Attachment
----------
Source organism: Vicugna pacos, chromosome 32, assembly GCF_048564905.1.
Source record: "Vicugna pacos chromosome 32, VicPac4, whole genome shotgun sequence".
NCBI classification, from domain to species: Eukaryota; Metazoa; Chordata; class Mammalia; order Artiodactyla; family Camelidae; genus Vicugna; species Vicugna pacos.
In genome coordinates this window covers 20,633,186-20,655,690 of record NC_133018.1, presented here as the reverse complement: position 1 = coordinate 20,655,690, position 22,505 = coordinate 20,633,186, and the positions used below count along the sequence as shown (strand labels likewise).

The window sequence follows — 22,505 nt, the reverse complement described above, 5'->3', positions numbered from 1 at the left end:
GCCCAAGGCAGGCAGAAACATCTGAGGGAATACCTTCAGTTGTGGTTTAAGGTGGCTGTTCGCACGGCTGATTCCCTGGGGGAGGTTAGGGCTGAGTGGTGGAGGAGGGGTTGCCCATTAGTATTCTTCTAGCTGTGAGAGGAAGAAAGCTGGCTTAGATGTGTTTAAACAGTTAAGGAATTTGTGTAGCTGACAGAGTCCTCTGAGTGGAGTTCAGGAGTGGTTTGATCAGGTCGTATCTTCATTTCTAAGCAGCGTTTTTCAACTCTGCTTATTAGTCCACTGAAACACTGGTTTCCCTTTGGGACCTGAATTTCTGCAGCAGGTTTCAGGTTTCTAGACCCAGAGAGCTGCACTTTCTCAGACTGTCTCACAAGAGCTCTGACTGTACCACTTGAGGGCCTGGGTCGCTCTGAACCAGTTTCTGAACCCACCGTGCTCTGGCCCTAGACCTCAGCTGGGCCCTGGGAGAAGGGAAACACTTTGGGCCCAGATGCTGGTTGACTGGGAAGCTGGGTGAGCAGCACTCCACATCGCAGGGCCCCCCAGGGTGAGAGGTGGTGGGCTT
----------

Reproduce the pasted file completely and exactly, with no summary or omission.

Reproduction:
Source organism: Vicugna pacos, chromosome 32, assembly GCF_048564905.1.
Source record: "Vicugna pacos chromosome 32, VicPac4, whole genome shotgun sequence".
NCBI classification, from domain to species: Eukaryota; Metazoa; Chordata; class Mammalia; order Artiodactyla; family Camelidae; genus Vicugna; species Vicugna pacos.
In genome coordinates this window covers 20,633,186-20,655,690 of record NC_133018.1, presented here as the reverse complement: position 1 = coordinate 20,655,690, position 22,505 = coordinate 20,633,186, and the positions used below count along the sequence as shown (strand labels likewise).

The window sequence follows — 22,505 nt, the reverse complement described above, 5'->3', positions numbered from 1 at the left end:
GCCCAAGGCAGGCAGAAACATCTGAGGGAATACCTTCAGTTGTGGTTTAAGGTGGCTGTTCGCACGGCTGATTCCCTGGGGGAGGTTAGGGCTGAGTGGTGGAGGAGGGGTTGCCCATTAGTATTCTTCTAGCTGTGAGAGGAAGAAAGCTGGCTTAGATGTGTTTAAACAGTTAAGGAATTTGTGTAGCTGACAGAGTCCTCTGAGTGGAGTTCAGGAGTGGTTTGATCAGGTCGTATCTTCATTTCTAAGCAGCGTTTTTCAACTCTGCTTATTAGTCCACTGAAACACTGGTTTCCCTTTGGGACCTGAATTTCTGCAGCAGGTTTCAGGTTTCTAGACCCAGAGAGCTGCACTTTCTCAGACTGTCTCACAAGAGCTCTGACTGTACCACTTGAGGGCCTGGGTCGCTCTGAACCAGTTTCTGAACCCACCGTGCTCTGGCCCTAGACCTCAGCTGGGCCCTGGGAGAAGGGAAACACTTTGGGCCCAGATGCTGGTTGACTGGGAAGCTGGGTGAGCAGCACTCCACATCGCAGGGCCCCCCAGGGTGAGAGGTGGTGGGCTT